Last week I went on a bit of a hikoi (journey) through our North Island landscape and I wanted to share some images with you knowing that at the moment we have quite different landscapes and weather! 🙂
My mother turned 80 years old on Sunday – Valentines Day has always been her day for us, so it was awesome to be in Rotorua with my whānau (family) again to celebrate such a huge milestone for her.
This first image is of me sitting on a beach in Opotiki which is about 1.5 hours from Gisborne where I live. We stopped off here for a rest and swim because it was SO HOT! And the water was SO warm!
The next image was taken in the mud plains at Ohiwa which is just up the road from Opotiki. We went hunting for cockles – a childhood past time I remember well! Cockles are a shellfish seafood that are delicious – delicious like kina 🙂 I can’t wait to share all of these seafood delicacies with you one day! I know that your people eat fish, whale and seal. Are there other things from the sea that you eat?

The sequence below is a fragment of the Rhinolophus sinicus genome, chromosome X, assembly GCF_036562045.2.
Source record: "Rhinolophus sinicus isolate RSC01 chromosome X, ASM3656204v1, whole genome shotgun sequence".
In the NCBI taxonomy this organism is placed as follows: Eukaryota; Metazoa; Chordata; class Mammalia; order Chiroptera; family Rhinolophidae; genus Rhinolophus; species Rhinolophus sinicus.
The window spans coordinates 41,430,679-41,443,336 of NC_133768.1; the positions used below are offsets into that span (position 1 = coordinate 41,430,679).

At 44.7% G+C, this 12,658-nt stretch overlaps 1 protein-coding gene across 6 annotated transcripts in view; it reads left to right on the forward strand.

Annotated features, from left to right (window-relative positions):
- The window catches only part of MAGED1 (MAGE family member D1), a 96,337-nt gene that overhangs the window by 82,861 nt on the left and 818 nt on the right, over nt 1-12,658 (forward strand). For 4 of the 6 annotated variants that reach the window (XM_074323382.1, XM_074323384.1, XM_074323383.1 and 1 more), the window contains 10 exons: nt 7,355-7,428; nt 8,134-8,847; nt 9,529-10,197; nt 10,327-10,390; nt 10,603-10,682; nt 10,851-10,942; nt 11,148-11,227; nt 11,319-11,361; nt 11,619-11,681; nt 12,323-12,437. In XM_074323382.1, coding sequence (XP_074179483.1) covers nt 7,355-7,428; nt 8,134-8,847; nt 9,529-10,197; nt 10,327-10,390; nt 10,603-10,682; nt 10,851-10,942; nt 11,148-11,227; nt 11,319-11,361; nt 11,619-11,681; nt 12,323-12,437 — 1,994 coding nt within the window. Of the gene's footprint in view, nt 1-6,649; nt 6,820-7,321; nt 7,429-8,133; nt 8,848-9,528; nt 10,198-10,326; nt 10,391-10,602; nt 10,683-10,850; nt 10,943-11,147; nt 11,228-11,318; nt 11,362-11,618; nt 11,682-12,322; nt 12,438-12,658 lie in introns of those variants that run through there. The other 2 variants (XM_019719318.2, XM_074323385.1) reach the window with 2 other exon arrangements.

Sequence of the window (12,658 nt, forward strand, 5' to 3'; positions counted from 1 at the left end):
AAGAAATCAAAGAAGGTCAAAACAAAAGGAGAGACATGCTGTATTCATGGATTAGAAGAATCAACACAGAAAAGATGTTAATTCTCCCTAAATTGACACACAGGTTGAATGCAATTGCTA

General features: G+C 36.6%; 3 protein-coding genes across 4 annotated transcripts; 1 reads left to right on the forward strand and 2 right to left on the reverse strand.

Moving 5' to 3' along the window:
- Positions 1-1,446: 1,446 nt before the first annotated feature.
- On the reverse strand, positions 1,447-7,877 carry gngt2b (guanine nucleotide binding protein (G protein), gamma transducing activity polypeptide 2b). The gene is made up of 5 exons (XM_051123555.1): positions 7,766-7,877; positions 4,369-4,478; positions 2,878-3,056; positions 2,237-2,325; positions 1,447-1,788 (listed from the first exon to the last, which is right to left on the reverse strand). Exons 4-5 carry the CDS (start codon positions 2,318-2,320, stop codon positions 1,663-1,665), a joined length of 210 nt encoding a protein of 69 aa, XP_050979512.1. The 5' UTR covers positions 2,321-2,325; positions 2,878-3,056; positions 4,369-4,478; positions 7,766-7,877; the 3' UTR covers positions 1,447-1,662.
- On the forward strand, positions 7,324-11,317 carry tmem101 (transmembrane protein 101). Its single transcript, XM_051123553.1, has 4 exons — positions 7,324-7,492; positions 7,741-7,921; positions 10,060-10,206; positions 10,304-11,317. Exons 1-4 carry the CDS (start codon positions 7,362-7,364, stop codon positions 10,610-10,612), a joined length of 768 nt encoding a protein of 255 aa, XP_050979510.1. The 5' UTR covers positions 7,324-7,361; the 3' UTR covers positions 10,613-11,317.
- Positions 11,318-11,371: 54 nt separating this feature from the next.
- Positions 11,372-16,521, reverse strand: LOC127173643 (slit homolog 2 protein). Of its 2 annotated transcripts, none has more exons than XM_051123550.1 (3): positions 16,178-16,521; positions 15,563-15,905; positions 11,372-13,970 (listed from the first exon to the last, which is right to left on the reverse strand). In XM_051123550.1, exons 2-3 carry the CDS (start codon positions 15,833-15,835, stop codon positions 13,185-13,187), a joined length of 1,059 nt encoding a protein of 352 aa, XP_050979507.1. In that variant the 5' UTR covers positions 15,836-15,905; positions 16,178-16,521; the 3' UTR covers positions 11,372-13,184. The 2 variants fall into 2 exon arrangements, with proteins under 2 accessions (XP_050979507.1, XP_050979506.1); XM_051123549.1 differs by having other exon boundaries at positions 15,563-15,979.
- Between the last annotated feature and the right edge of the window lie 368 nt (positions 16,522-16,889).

The last image is of me with my feet in the water at my lake Rotoiti – this is where my maternal grandfather is from, a place where my mother grew up and my Dad is buried. Yes my Dad from Taranaki wanted to be buried with my mother’s whānau in Rotorua. He spent many years in Te Arawa (my mother’s tribe) – over 50 years, so he was very much a part of the furniture!!
What are your views on living outside your tribal area? I know you currently live in Nunavut but you are from further North in Nunavut. Is that right? Would love to know more of your connection to place and whether this is a different connection in the place that you whakapapa (have genealogy) to.
For me, there is something about standing on land or in water from which you descend. A place that you have a genealogical connection to. It is a different connection and feeling. I live here in the East Coast, but I don’t feel any strong connection to the landscape here other than it being absolutely beautiful! And there are some wonderful spiritual places I have connected to, but it is still different.
There really is something about putting your feet in the lake where your ancestors also were many years ago.